• Any person entitled to compensation for personal injury caused by an uninsured driver, family members or passengers of the covered vehicle.

**An example is a parent who can recover the cost of medical expenses for an underage child whose injuries were caused by an uninsured driver.

Uninsured Motorist x Underinsured Motorist Coverages

There are two kinds of drivers nobody wants to encounter in traffic accidents that were not caused by you. In addition to uninsured motorists, there are also those who have some insurance but not enough to cover the total cost of a claim. These are underinsured motorists.

Most states require drivers to have at least some minimal level of liability coverage, and some will opt for the very bare minimum to be within the law. This can lead to financial consequences for the driver on the other end of a collision. 

Though similar, these are two separate coverages you can include in your auto insurance policy. However, the two can be grouped together and are generally a relatively inexpensive addition that may have little impact on the value of your insurance package, although they protect you beneficially.

Do I need this coverage?

Nineteen states along with Washington DC require policies to include coverage for uninsured drivers. Massachusetts, for example, requires an opening of $20,000 per person and $40,000 per accident for bodily injury caused by an uninsured driver.

If your state requires coverage for uninsured motorists, there isn’t much you can do. However, if they don’t require this coverage, you should consider including it in your policy, and evaluate whether it is worth paying more for auto insurance compared to the risk you are taking without the additional coverage.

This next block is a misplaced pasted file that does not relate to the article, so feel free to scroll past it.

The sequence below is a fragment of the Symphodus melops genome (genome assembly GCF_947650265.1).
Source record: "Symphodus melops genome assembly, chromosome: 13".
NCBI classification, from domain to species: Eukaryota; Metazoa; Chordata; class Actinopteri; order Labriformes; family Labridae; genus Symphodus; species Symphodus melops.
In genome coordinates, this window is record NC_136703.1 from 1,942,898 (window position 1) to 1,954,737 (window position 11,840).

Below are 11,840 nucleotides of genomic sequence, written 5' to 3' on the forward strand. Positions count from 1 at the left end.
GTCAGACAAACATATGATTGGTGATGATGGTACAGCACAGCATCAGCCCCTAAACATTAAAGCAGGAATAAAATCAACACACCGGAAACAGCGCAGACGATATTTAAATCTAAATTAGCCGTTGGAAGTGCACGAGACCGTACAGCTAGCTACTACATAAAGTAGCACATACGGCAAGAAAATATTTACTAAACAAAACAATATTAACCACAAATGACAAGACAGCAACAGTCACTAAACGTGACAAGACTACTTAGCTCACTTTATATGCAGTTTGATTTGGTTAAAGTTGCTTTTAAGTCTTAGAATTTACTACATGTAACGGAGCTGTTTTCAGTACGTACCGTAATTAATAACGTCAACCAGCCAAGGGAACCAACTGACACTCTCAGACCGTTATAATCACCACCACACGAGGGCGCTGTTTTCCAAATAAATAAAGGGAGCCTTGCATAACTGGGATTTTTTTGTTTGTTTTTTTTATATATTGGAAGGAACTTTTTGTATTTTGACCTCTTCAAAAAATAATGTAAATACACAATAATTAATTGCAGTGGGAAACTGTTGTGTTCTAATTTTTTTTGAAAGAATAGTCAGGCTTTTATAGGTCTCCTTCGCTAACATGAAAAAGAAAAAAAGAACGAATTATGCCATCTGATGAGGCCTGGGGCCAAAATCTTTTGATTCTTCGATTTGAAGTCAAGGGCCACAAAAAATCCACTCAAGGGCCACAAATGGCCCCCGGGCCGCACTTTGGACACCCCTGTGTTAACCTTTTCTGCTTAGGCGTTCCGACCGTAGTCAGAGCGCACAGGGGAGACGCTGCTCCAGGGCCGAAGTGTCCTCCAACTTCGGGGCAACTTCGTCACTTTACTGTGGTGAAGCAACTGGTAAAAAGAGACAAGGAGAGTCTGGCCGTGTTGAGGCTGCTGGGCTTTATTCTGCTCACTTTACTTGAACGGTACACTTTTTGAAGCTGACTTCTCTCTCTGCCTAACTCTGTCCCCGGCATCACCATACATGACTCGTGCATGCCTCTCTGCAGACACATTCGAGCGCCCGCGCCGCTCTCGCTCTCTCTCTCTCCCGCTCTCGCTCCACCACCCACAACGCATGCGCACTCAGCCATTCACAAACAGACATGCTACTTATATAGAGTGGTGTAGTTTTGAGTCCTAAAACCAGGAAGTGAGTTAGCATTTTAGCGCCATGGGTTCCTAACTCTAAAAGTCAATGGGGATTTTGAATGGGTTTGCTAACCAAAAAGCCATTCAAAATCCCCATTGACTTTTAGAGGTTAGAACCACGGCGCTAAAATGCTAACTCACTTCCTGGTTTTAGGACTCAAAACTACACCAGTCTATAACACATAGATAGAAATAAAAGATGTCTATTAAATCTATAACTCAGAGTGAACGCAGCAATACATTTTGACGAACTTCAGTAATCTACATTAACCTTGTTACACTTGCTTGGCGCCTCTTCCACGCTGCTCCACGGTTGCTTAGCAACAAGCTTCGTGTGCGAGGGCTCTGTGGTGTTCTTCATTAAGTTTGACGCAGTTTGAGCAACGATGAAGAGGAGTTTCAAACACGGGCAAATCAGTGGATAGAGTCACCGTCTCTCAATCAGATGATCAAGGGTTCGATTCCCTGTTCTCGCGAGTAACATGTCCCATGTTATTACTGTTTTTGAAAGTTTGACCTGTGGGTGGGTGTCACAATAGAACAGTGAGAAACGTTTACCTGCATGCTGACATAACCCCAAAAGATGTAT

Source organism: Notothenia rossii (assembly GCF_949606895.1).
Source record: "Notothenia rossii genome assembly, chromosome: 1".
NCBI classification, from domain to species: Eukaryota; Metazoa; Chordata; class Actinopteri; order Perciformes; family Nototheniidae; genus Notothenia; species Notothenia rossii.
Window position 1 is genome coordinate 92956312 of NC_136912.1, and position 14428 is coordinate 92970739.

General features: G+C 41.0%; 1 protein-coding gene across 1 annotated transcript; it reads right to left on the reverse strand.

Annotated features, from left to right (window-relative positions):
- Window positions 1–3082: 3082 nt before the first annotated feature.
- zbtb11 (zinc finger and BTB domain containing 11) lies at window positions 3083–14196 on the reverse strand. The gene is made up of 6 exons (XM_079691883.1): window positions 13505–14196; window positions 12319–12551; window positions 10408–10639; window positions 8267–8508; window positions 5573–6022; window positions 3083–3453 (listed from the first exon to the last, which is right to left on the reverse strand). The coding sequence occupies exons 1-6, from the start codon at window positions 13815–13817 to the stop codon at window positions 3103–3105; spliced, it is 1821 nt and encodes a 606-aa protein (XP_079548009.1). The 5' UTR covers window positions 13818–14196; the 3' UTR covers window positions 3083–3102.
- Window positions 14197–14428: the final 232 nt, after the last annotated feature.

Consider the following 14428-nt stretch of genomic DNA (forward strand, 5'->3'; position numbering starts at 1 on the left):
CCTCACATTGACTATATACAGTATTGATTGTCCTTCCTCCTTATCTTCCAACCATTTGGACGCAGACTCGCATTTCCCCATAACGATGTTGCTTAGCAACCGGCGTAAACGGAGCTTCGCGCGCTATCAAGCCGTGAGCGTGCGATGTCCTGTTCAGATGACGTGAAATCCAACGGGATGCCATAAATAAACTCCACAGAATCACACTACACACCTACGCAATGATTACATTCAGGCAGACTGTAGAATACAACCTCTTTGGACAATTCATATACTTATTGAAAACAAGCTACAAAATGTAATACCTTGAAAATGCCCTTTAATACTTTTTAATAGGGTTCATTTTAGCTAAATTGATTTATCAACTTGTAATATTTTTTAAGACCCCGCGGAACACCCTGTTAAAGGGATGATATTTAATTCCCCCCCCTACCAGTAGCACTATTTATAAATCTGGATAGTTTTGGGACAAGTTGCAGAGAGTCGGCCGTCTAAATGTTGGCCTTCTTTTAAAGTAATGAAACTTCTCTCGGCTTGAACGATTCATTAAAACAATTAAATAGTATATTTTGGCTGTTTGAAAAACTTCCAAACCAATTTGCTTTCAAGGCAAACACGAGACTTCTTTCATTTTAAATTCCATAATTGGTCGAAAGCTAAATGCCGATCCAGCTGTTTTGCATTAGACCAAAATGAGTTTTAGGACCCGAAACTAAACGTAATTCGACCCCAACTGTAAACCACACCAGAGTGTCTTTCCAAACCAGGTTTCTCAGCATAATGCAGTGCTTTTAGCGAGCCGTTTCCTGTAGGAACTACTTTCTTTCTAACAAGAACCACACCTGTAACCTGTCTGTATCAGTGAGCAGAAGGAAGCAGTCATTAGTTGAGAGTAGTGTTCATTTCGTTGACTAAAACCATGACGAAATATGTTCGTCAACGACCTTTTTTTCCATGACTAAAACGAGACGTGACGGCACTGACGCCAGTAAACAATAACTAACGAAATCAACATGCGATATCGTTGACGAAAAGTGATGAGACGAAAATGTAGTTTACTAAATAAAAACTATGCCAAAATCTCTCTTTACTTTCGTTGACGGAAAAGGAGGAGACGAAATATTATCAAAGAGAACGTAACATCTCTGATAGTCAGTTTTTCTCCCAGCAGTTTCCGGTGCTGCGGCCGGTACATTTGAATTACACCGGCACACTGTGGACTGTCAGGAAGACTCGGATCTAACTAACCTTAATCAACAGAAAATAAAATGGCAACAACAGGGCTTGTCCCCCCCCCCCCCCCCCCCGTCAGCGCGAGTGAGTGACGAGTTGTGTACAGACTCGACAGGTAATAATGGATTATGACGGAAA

Here are some ways to decide:

Do you have other insurance to cover car accident injuries?

  • The main function of coverage for uninsured drivers is to pay medical bills after a car accident. If you have good health insurance you may feel that you do not need uninsured motorists coverage, but it’s a good idea to assess your deductible before making a decision.
  • For coverage, you pay for medical expenses without co-payment or coinsurance, in addition to exempting health insurance deductibles.
  • Coverage not only covers hospital bills, but also wages lost due to time off and coverage for pain and suffering.

Do you have other insurance to cover car damage?

  • In states where property damage coverage for uninsured drivers is available, you may not need it.
  • Collision insurance will also cover damage to your car if someone else hits you and will cover a wide range of circumstances, not just uninsured drivers.

What happens if I don’t have coverage for uninsured motorists?

If you have no coverage for uninsured drivers and you are hit by someone without insurance, you can sue the guilty driver in court. To do this, however, you will likely need to hire a lawyer and the legal process could be lengthy.

How are hit-and-run accidents covered by UM?

Hit-and-runs are accidents in which the driver drives away before being seen or before exchanging contact information with those involved.

A hit-and-run can occur between:

  • Cars
  • A car and property, such as your fence or mailbox
  • A car and a pedestrian

Depending on your state, uninsured motorist coverage may cover damages if you are the victim of a hit-and-run.

Now, it’s up to you!

As we never tire of saying– at BRZ, we believe that information is your best tool for making the best decisions for you and your family. We are here to clarify any doubts and answer any questions you might have.

We are just a click away on Whatsapp, Instagram or Facebook, or you can stop by one of our offices for a coffee and a chat!